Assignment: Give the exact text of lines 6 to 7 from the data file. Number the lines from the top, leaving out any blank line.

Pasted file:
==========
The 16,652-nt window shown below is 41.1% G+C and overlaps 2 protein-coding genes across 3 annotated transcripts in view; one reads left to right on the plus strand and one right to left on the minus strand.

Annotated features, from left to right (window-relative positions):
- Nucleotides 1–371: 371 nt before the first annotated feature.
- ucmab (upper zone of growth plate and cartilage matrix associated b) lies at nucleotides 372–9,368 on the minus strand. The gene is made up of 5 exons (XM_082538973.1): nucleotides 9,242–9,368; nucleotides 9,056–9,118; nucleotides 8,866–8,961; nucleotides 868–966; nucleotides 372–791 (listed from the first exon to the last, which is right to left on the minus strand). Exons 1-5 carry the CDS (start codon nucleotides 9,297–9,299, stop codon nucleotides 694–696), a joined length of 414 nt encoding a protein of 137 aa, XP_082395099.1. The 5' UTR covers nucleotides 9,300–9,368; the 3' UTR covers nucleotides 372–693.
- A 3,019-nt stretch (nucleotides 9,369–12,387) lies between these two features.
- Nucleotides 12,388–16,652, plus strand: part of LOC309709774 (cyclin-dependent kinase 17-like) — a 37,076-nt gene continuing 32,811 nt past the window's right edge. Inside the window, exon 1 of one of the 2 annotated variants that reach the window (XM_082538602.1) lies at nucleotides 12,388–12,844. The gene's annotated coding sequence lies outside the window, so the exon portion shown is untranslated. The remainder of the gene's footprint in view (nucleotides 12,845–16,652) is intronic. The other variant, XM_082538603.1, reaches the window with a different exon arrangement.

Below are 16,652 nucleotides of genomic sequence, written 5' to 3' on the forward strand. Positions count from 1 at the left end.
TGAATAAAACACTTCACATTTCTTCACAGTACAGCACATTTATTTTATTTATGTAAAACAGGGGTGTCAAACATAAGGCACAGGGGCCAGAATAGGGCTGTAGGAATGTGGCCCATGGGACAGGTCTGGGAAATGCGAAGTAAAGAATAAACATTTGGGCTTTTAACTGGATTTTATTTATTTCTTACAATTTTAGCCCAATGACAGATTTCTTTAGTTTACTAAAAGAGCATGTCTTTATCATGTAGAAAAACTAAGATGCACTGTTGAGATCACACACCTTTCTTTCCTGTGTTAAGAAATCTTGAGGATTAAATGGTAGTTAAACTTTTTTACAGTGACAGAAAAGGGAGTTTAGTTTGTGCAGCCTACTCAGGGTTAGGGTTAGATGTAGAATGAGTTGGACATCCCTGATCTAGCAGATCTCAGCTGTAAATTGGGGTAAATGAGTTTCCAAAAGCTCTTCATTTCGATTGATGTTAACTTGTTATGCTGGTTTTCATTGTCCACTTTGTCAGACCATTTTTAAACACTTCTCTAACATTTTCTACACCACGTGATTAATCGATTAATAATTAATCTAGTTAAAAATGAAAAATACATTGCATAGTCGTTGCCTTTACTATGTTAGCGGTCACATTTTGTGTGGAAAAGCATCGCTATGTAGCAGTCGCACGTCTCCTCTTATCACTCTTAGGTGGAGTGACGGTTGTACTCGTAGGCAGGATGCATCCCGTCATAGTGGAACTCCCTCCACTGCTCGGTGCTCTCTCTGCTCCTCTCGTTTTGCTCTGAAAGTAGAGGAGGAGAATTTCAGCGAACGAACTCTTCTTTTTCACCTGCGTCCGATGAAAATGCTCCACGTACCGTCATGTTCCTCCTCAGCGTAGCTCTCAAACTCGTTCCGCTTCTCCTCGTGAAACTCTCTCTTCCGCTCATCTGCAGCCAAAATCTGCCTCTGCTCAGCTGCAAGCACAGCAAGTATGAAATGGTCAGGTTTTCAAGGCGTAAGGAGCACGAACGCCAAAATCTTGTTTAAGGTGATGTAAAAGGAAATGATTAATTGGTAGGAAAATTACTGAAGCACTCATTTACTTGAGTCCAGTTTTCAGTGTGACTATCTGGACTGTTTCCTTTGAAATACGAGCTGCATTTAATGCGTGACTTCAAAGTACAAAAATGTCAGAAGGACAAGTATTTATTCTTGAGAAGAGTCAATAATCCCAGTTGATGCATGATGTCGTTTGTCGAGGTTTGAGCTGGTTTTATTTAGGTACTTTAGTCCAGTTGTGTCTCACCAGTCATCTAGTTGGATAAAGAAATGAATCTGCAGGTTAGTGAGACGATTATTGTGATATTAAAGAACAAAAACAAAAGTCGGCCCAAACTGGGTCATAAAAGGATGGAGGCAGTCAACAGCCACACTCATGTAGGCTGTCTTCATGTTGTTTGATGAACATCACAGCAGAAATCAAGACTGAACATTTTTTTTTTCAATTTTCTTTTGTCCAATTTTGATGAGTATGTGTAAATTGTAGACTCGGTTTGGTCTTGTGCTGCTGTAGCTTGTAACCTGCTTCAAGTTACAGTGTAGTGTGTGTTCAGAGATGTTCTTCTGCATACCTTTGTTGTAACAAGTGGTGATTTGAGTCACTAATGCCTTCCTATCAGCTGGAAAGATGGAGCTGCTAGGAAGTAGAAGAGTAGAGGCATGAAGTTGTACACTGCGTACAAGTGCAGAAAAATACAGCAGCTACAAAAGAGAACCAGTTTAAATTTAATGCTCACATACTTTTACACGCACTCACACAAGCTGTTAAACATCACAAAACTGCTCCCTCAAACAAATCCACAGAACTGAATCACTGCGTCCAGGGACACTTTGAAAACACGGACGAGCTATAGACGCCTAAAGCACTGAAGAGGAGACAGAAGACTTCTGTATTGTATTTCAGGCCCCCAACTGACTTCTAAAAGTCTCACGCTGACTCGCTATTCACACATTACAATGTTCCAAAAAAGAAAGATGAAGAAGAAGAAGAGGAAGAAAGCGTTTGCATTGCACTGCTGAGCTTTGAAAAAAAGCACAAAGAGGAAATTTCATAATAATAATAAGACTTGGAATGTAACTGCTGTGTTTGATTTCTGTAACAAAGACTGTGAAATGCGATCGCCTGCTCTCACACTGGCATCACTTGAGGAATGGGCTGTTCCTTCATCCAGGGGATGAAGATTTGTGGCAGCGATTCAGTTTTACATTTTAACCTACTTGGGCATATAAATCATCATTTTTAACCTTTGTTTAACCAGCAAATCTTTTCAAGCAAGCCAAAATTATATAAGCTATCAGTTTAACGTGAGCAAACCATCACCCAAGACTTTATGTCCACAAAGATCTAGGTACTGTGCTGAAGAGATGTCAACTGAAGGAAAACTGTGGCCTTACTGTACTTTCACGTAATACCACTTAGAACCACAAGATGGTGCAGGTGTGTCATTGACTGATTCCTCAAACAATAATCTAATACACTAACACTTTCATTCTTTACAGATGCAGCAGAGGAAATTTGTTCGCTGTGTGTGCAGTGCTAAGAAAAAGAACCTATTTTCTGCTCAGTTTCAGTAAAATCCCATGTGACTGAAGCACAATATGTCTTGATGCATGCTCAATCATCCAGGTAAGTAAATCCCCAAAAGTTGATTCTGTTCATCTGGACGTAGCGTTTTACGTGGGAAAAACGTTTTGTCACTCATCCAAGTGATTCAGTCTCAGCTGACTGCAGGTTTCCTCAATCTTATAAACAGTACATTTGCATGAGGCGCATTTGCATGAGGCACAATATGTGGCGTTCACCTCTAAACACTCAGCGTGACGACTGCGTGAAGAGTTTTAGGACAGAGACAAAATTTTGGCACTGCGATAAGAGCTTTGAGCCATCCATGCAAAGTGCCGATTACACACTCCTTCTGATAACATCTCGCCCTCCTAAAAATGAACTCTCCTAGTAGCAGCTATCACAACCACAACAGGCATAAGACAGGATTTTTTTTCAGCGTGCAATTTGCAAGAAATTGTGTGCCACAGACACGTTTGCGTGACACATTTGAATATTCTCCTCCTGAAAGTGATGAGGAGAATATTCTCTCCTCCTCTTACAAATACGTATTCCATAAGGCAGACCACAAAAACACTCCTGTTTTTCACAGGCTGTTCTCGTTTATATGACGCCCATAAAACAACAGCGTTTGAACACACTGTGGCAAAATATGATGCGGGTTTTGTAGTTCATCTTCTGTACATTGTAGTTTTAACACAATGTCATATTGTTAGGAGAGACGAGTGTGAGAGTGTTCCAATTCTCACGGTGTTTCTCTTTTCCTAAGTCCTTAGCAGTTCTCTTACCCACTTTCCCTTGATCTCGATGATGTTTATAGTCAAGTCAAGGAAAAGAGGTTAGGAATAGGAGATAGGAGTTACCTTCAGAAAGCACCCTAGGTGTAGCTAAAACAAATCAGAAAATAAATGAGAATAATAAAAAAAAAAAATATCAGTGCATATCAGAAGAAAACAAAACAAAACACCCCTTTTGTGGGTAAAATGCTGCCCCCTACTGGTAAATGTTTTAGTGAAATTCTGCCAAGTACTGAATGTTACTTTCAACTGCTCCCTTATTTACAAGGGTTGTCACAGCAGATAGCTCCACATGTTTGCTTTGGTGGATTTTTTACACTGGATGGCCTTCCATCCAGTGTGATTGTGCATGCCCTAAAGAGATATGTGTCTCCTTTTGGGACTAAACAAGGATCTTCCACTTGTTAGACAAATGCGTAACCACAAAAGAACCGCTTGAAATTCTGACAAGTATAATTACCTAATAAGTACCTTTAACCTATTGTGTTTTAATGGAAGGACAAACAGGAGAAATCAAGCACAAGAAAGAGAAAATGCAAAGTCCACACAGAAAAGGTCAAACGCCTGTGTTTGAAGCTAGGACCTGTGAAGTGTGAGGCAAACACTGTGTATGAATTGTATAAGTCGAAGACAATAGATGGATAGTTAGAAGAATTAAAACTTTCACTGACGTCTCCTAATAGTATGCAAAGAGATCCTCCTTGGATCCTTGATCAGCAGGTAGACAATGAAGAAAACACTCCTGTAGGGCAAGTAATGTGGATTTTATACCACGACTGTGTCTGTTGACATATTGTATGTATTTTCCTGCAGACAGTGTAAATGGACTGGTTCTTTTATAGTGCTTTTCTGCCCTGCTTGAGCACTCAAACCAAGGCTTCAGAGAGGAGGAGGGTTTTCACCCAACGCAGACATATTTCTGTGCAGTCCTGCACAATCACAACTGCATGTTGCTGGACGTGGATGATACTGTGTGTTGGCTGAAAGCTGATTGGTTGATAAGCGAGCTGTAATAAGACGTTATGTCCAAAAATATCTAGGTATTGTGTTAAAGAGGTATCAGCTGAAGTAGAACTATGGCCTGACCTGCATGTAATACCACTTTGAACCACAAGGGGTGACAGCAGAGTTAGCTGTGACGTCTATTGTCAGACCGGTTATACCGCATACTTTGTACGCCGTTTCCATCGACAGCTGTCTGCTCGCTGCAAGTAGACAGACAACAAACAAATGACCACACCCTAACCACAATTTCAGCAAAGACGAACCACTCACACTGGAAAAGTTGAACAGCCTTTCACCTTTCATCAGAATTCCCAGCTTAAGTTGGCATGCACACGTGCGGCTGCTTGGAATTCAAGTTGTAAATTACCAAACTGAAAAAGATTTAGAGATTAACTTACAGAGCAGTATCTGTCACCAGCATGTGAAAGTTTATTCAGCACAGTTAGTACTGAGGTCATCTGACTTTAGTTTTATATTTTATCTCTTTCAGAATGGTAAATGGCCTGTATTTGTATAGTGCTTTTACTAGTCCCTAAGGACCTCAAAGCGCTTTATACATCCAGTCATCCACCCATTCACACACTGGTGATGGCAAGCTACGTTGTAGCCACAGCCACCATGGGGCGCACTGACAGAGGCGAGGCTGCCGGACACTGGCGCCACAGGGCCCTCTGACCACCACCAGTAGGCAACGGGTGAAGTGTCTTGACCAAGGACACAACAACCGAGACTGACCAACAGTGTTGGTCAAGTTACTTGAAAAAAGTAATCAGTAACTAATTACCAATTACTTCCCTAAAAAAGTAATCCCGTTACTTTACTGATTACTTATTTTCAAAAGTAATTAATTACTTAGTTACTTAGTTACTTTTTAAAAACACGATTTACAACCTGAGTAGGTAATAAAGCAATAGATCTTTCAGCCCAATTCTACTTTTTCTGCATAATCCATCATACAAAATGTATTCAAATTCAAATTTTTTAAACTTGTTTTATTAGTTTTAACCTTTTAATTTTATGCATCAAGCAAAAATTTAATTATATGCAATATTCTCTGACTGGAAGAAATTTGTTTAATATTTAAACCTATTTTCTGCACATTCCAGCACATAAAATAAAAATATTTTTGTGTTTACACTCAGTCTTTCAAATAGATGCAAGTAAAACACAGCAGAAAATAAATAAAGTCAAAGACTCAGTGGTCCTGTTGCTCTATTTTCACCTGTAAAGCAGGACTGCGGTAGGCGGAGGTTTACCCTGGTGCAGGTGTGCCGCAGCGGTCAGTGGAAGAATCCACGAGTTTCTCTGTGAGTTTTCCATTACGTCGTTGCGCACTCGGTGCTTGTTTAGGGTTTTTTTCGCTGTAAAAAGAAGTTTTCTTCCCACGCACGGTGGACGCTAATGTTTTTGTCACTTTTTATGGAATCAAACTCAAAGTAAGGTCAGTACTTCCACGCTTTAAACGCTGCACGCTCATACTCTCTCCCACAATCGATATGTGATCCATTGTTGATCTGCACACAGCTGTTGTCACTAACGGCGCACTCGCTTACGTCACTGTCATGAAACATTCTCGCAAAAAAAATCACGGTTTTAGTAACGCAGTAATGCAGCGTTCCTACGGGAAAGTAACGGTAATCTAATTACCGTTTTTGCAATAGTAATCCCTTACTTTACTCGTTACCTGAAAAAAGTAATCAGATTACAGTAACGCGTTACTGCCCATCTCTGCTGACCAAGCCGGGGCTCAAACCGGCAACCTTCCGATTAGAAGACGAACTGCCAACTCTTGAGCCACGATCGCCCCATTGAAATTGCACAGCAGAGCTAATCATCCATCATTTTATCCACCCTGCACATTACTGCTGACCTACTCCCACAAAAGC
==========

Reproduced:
- Nucleotides 12,388–16,652, plus strand: part of LOC309709774 (cyclin-dependent kinase 17-like) — a 37,076-nt gene continuing 32,811 nt past the window's right edge. Inside the window, exon 1 of one of the 2 annotated variants that reach the window (XM_082538602.1) lies at nucleotides 12,388–12,844. The gene's annotated coding sequence lies outside the window, so the exon portion shown is untranslated. The remainder of the gene's footprint in view (nucleotides 12,845–16,652) is intronic. The other variant, XM_082538603.1, reaches the window with a different exon arrangement.

Below are 16,652 nucleotides of genomic sequence, written 5' to 3' on the forward strand. Positions count from 1 at the left end.